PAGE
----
Have a sophisticated .NET solution?
And very curious competitors?
Got something valuable to hide?
Take action and protect your investment!

Did you know that your source code can easily be recovered from the compiled .NET assembly? Most of the names from the original source code are stored in the compiled program as metadata: namespaces, classes, methods, parameters, properties, and more. The first tool to decompile an assembly back to C# code was the famous .NET Reflector, and you can use the free ILSpy to convince yourself how easy it is.

Code obfuscation comes to the rescue: SeeUnsharp .NET Obfuscator will scramble everything in the assembly file to make it unreadable and almost impossible to follow! Now your secrets belong to you and your application cannot be modified or hacked anymore with simple edits. Unlike basic file encryption tools, the application remains executable as-is because the computer doesn’t care about the original source names. In a .NET assembly, everything is linked together through internal references and those remain in place.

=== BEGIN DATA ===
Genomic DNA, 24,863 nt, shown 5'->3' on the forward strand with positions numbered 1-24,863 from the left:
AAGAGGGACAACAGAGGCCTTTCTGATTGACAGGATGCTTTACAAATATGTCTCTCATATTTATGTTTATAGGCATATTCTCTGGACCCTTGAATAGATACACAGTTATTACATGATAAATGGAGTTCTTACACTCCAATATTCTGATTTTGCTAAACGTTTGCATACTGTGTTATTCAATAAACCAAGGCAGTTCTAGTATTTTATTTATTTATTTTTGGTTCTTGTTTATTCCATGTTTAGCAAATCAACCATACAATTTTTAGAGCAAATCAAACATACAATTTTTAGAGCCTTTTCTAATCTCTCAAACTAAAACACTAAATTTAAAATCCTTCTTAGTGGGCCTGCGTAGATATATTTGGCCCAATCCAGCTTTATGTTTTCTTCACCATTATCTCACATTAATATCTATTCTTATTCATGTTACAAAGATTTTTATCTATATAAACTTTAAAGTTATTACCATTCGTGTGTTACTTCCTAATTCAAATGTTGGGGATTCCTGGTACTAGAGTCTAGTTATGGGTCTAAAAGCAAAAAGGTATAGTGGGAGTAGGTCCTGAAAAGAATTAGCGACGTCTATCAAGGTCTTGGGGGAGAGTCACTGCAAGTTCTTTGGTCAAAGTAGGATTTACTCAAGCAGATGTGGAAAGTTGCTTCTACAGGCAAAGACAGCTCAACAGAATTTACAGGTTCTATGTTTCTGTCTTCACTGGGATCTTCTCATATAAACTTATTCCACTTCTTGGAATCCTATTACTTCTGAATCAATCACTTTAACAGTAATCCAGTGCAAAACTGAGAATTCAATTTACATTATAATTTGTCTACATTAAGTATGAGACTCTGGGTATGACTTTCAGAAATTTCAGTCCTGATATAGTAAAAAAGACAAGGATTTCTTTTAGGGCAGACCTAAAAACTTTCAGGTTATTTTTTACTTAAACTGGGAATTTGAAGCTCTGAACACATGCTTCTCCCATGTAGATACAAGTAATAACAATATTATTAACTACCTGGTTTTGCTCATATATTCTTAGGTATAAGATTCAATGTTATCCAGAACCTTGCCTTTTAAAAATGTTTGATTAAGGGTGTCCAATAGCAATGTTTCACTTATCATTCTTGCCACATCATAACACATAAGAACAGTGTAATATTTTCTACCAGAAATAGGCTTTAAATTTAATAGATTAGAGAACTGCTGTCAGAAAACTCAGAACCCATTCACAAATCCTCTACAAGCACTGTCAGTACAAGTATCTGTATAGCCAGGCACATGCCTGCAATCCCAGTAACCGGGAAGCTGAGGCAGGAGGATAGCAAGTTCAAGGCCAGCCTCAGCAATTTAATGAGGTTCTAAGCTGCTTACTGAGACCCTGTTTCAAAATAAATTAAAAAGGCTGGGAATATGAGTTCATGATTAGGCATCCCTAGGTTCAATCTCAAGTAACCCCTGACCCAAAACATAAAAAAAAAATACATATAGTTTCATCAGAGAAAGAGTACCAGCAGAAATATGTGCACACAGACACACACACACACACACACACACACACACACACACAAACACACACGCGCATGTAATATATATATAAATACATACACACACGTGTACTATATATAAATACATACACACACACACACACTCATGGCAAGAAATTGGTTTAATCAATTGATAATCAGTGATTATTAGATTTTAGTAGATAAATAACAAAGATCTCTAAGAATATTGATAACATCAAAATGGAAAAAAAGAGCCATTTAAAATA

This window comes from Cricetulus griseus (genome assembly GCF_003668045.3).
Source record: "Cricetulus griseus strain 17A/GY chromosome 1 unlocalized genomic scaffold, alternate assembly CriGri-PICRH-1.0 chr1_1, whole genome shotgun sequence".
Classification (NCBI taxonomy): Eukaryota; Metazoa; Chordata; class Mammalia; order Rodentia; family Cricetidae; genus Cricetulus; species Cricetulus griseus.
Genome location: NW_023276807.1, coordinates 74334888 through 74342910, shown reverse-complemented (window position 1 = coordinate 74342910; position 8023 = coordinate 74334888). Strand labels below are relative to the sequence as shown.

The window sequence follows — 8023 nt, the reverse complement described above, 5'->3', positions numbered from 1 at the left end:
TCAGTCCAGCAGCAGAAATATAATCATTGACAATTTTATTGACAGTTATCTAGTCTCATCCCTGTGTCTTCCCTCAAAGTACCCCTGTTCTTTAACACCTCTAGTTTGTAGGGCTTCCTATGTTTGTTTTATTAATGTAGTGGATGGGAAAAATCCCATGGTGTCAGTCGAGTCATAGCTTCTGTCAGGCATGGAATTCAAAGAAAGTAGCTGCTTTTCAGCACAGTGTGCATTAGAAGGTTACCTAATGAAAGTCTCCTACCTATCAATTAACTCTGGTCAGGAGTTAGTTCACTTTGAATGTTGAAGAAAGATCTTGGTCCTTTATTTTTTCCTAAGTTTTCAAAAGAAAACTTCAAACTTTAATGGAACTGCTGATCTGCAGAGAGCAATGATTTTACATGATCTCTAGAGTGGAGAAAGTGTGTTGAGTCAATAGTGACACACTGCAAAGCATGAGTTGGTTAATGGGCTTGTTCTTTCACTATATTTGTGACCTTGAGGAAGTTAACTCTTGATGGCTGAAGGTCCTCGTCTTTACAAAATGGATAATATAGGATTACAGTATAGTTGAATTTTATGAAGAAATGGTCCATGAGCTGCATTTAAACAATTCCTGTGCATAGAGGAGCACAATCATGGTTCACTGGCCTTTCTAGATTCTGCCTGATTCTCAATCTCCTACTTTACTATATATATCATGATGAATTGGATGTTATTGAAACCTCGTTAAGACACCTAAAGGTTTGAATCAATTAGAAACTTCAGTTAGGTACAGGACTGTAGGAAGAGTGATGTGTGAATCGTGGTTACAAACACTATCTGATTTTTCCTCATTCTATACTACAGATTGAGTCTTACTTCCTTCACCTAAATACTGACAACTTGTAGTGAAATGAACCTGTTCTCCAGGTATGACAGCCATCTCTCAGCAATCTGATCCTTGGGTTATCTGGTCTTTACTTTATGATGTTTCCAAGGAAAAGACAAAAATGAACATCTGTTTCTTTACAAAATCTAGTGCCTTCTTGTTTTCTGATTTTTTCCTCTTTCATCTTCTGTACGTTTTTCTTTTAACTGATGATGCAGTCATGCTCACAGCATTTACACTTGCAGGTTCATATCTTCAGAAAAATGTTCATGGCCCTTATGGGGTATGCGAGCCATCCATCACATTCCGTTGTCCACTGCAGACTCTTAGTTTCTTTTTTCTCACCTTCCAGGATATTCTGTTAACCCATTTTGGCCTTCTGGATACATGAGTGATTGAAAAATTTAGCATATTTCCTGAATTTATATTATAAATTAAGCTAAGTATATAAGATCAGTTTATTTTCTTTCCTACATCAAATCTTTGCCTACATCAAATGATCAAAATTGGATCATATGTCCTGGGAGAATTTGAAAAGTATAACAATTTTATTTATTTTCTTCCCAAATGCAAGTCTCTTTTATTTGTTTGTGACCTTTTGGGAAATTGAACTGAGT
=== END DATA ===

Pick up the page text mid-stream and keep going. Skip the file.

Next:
Oh, and don’t even try to do that yourself in the source code! You really want to write code that can be understood by other developers (including future you). Only when it’s compiled then there must be an end to this descriptiveness.

Here’s an example of what SeeUnsharp .NET Obfuscator can do:

Original, decompiled:
internal class GitProvider : IVcsProvider { public string Name => "git"; private static bool Is64Bit => IntPtr.Size == 8 || !string.IsNullOrEmpty( Environment.GetEnvironmentVariable( "PROCESSOR_ARCHITEW6432")); public bool CheckEnvironment() { Program.ShowDebugMessage( "Git environment check…", 0); gitExec = FindGitBinary(); if (gitExec == null) { Program.ShowDebugMessage( " git executable not found.", 2); return false; } return true; } }
Obfuscated with SeeUnsharp, decompiled:
internal class : { public string => .; private static bool => . == 8 || !.(.(.)); public bool () { .(., 0); = (); if ( == null) { .(., 2); return false; } return true; } }